I have two issues with this response. First, the non-ideal aspect of the theory makes it difficult to see how actionable the advice to “diversify your media consumption, but only on some issues” really is. Sifting through publications looking for “safe” reports while avoiding the riskier ones is error prone for agents like us. Second is that I am not sure how many issues really are both important enough that we are obliged to be informed on them and free of any type of positive movement that can be undermined via pernicious reporting. It seems to me that for any given important issue, there is some side which I am under a moral obligation to support. For each, the argument regarding BLM will go through[3].

Finally, there is a response based on the distinction between epistemic and moral obligations. Epistemic obligations are derived from requirements of rationality, whereas moral obligations are based on requirements of morality. Worsnip is arguing for an epistemic obligation; it is an obligation based on the premise that we do better epistemically when we diversify our body of evidence. I, on the other hand, have been arguing that there may be countervailing moral obligations, but it is not obvious that we could not be obliged epistemically in one direction but morally in the other.

I will not be attempting to offer a full account of the relation between epistemic and moral obligation here. I will instead settle with noting two problems that may emerge should Worsnip rely on this distinction in their defence. Firstly, Worsnip thinks that the obligation to diversify your sources is a case of moral and epistemic obligations “lining up”, but my objection shows that in many cases, this is not true[4]. Second is that if moral and epistemic obligations do come apart as I have suggested, that would be a severe limit on said epistemic obligations. It seems to me that in these situations we do better to think of ourselves as having an epistemic reason that is defeated by our moral obligations. This would be a rejection of (6) in Worsnip’s argument.


  1. Conclusion 

This essay has argued that we have no obligation to diversify our media consumption. We began by looking at Worsnip’s argument to the contrary and his understanding of illicit influence. I then refuted Worsnip’s argument by looking at obligations to support positive social movements. If that argument goes through, then broad limits on the obligation will emerge. We would do better to take ourselves as having a mere reason to diversify our media consumption.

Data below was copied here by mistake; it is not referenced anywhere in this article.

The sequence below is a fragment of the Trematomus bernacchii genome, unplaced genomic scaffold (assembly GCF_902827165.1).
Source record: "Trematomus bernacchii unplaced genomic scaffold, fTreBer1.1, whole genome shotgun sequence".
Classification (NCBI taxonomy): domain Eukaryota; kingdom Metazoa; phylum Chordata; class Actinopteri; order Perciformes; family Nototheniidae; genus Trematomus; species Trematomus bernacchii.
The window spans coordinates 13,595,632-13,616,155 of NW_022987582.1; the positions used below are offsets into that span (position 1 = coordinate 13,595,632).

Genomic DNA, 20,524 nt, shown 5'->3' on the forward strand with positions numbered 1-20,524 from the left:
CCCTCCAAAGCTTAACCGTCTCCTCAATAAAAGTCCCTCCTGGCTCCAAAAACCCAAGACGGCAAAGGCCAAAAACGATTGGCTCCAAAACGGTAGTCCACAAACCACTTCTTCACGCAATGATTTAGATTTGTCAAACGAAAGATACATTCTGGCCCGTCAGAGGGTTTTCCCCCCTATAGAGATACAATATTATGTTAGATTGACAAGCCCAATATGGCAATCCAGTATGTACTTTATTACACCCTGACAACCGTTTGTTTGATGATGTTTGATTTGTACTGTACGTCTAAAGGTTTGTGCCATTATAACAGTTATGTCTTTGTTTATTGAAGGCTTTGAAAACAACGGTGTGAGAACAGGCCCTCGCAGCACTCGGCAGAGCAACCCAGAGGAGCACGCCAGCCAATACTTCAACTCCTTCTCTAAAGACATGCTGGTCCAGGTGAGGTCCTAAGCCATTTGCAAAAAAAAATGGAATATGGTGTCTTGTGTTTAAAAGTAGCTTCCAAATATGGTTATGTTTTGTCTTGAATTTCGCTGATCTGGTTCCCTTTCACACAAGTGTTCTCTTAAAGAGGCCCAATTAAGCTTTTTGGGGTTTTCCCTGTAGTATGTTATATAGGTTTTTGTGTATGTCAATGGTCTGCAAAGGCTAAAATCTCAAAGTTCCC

[1] (Worsnip, 2019)

[2] (Banks, 2018)

[3] Incidentally, this issue is why Worsnip cannot rely on his exception of publications that are “beyond the pale”. (Worsnip, 2019, Pg 258) Worsnip agrees that we are not obliged to consume publications that push immoral view points. My contention here is that unideal agents who try to diversify will inevitably do exactly that.

[4] (Ibid, Pg 243)



Banks, Chloe (2018) Disciplining Black activism: post-racial rhetoric, public memory and decorum in news media framing of the Black Lives Matter movement, Continuum, 32:6, 709-720.

Worsnip, Alex (2019). The Obligation to Diversify One’s Sources: Against Epistemic Partisanship in the Consumption of News Media. In Carl Fox & Joe Saunders (eds.), _Media Ethics: Free Speech and the Requirements of Democracy_. London: Routledge. pp. 240-264.

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2 Responses to Do we have an Obligation to Diversify our Media Consumption ?

  • Paul D. Van Pelt says:

    Okay. Being fair-minded, I think, I read this. Even after considering the spare content of the title. I guess I just don’t subscribe to much of what is going on now in the intellectual circles of society. In order to be clear, insofar as the meaning of that statement, I must stipulate emphasis on the word MUCH. For if that word receives lesser emphasis, that imbues a different meaning. My position on this is uncomplicated. For me, anyway. In my view, I have zero obligation to ‘consume’ any media I do not wish or choose to consume, inasmuch as media consumption is a personal matter. Were I still a student @ university, there would be requirements of one sort or another attached to curricula, which I would be required to meet in order to successfully complete coursework. In that sense, requirement would=obligation. But I am not on someone else’s clock now. My world is not a classroom, in THAT sense. Finally, I have little regard for social media and no obligation to diversify thereto. Those who think I do are mistaken.

  • Dave Frame says:

    I found the argument slightly circular: If we already believe a movement to be good, we are under no obligation to entertain ill of it.
    While this line of thinking has a lot of precedent – Soviet sympathizers on the invasion of Hungary, devotees of American foreign policy on the invasion of a number of places – it’s not obvious it is actually good practise, either epistemically, or morally.